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A sneak peak at the “to-do” list of many network architects and I’m sure you’ll see that “transition to IPv6” has remained on there for a while. Many have delayed due to the undoubted security challenges and have continued to use IPv4 with NAT in the meantime. But with a little careful planning these concerns can be mitigated and it can finally be crossed off the list.
Initially it’s best to look at the most common misunderstandings surrounding IPv6. It’s largely thought of by
as an advanced version of the common IPv4 protocol. This couldn’t be further from the reality.
The IPv6 addressing scheme and address allocation mechanisms are primarily different from IPv4. It’s misleading to suggest that the two protocols are forms of IP when they only have the upper layers in common – it’s the underlying mechanisms that differentiate the two considerably. For example it’s impossible to migrate from one protocol to the other without affecting the behaviour of the network. It’s not as easy as undertaking a trivial mapping of an IPv4 network to IPv6 - this approach won’t yield the benefits offered by IPv6. That’s why it’s best to think of it as a transition rather than a simple
Challenge #1: IPv6 multi-homing
The fundamental reason for implementing IPv6 was to increase the scarcity of address space of IPv4.
IPv6 consists of so many additional addresses that it’s virtually unlimited and therefore requires special attention when designing your network security.
In a common IPv4 subnet you’ll find a /24 bit mask which corresponds to a total of 254 addressable addresses. A typical IPv6 unicast subnet however has a /64 bit mask which corresponds to 2^64 addresses. In short it’s far larger than the entire IPv4 address space!
This additional space means that the network design for IPv6 alters from its IPv4 predecessor. So in order to reduce and manage the size of the IPv6 Internet routing table, Telcos can own and assign IPv6 prefixes to clients. Therefore the prefixes are easily combined and bound to an ISP or worldwide organisation.
A good example is, 2001::/23 may be allocated to a certain service provider and 2001:0200::/23 may be allocated to another. Clients served by both ISPs could therefore have the two IPv6 prefixes. It means that you can have one prefix from the first ISP and the other from the second. Additionally a specific host may have two IPv6 addresses, one from each of the providers.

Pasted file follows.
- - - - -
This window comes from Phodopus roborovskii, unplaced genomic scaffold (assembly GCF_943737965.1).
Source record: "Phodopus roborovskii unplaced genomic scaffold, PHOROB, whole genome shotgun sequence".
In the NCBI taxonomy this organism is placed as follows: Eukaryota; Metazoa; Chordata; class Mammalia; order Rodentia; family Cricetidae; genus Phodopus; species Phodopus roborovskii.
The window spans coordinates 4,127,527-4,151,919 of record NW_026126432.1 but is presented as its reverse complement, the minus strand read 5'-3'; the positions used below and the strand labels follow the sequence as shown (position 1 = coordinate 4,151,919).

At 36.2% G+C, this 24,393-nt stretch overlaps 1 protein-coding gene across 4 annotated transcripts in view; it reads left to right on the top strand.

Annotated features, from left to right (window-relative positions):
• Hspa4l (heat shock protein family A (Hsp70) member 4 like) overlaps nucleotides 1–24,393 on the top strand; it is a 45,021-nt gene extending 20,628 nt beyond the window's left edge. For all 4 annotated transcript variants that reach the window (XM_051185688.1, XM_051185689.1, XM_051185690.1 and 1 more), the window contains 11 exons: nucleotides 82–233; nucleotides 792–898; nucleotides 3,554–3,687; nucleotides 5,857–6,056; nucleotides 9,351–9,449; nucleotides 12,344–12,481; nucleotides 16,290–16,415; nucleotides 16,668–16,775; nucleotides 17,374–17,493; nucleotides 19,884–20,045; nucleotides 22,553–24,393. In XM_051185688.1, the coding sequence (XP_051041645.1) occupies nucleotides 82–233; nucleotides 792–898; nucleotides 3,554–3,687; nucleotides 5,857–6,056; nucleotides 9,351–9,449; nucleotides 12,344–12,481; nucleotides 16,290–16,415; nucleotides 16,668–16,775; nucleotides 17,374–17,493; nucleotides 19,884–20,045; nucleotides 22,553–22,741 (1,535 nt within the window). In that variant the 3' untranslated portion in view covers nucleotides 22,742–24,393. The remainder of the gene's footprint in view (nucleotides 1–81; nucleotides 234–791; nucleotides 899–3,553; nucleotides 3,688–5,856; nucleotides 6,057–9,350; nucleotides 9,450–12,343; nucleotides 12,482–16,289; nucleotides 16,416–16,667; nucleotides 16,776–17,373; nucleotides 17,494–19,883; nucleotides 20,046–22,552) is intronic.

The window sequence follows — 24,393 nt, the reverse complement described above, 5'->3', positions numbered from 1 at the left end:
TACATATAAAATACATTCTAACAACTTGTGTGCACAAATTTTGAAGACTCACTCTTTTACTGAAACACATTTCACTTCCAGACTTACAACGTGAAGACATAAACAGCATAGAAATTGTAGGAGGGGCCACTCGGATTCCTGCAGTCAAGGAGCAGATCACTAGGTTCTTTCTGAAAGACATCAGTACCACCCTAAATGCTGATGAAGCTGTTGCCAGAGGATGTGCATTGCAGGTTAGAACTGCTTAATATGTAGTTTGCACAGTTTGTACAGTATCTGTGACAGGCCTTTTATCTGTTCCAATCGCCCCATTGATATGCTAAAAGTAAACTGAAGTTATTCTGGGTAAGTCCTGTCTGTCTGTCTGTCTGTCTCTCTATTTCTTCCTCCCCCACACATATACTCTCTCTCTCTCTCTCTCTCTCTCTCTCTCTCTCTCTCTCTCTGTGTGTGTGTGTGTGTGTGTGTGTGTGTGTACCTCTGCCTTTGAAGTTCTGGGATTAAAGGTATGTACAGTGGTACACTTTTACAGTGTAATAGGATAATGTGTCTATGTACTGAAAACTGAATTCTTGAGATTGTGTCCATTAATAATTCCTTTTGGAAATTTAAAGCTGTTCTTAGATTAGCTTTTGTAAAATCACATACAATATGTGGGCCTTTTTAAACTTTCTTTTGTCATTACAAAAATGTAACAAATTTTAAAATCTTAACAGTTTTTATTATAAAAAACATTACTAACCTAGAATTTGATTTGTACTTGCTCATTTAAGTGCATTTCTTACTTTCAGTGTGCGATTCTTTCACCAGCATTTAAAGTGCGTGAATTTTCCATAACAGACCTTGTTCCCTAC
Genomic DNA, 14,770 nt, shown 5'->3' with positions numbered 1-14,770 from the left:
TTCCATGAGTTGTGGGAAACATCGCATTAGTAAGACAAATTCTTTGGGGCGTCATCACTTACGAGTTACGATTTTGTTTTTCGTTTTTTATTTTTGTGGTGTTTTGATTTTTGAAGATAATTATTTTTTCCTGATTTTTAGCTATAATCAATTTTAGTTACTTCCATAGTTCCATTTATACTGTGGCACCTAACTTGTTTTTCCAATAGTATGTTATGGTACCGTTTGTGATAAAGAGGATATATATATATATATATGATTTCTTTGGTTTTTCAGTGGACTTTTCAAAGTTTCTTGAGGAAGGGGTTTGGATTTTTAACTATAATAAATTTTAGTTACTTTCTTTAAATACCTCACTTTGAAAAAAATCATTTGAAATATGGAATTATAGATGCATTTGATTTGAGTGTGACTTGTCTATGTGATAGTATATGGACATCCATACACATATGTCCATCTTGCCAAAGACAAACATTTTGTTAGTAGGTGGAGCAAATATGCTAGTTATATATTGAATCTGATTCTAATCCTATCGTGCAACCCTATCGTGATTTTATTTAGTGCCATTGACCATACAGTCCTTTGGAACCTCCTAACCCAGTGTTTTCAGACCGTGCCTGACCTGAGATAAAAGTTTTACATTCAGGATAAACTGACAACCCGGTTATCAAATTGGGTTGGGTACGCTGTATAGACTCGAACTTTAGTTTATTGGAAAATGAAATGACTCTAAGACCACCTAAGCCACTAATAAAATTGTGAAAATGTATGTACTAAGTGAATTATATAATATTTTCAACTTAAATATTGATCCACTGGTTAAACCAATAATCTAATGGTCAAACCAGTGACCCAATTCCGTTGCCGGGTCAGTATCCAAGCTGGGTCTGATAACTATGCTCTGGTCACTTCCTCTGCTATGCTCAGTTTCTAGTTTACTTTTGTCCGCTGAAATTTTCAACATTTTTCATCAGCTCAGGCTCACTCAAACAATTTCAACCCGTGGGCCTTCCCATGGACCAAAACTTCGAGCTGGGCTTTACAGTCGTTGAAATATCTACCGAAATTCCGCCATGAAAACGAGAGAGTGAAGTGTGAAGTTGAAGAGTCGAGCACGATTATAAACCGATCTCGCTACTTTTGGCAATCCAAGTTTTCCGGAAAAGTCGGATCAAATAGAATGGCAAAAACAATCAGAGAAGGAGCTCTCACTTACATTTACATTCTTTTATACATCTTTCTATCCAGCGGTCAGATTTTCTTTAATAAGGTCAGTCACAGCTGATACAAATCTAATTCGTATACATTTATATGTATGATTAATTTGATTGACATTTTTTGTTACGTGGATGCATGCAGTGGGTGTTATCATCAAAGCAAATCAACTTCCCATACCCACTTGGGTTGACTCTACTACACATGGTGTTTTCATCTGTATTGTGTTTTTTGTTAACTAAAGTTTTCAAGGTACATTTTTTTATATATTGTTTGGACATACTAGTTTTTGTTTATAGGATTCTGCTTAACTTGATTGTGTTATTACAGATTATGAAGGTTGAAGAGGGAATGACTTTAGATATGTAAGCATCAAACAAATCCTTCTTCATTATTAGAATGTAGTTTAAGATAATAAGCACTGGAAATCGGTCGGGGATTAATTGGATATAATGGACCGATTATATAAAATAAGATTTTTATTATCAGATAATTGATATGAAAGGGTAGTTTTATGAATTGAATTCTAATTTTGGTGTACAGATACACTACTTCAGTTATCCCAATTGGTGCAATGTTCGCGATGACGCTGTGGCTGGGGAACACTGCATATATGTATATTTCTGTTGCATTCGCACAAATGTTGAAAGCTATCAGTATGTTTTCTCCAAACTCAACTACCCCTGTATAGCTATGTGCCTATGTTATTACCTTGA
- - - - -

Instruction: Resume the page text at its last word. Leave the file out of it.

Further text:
From a security perspective network architects need to factor in that the address scheme and multiple prefix could mean that a single machine may be using different routing paths in the network to and from the Internet. But it could also mean different entry/exit points of the perimeter firewalls of the company! This can cause management issues but by working with security teams when designing your network you’ll be able to spot holes in advance.
Challenge #2: Perimeter Security
The next issue is setting out a clear separation between what is under the company's responsibility and what’s not.
There was a clear separation between what's inside and what is private and public using RFC 1918 (best practice for the Internet community) and IPv4 NAT. That distinction becomes more blurred for some companies that are using non-RFC-1918 IP addresses for their internal network, even if NAT is being used.
Using IPv6 the host offers one (or many) rout-able IPv6 addresses which are public and exposed to the world. The maintain privacy the solution is to provide more control of the perimeter firewall so you can set a clear barrier between what’s inside and outside of your control.
Challenge #3: Maturity of the tool-set
The third challenge is that the IPv6 tool-set is not ready and it’s delaying the transition from IPv4. We’re in a situation where manufacturers aren’t developing the toolset for IPv6 support. And at the same time, customers are waiting for the products to be mature enough to be available to deploy.
The key to overcoming this is to plan a phased transition. The required effort to perform a full scale transition from IPv4 to IPv6 is by far too complex to be achieved in an uncontrolled manner. It makes much more sense to transition service one by one.
One way a phased transition can be achieved is by creating an "Internet-facing" IPv6 environment, which opens up the external resources to the world but keeps an internal network on a legacy IPv4 address space. This can be achieved by introducing a proxy-based or IPv6/IPv4 transition gateway as part of the security architecture, allowing internal IPv4 users to access the external IPv6 applications.
Undoubtedly moving from IPv4 to IPv6 comes with major implications for network security. If you phase this transition you’ll be in a stronger position: Internet facing environments, then internal public networks, then internal private. Of course it will take longer (a few years) and will require tools that are capable of analysing threats with both IPv4 and IPv6 protocols as well as security tools but can be done.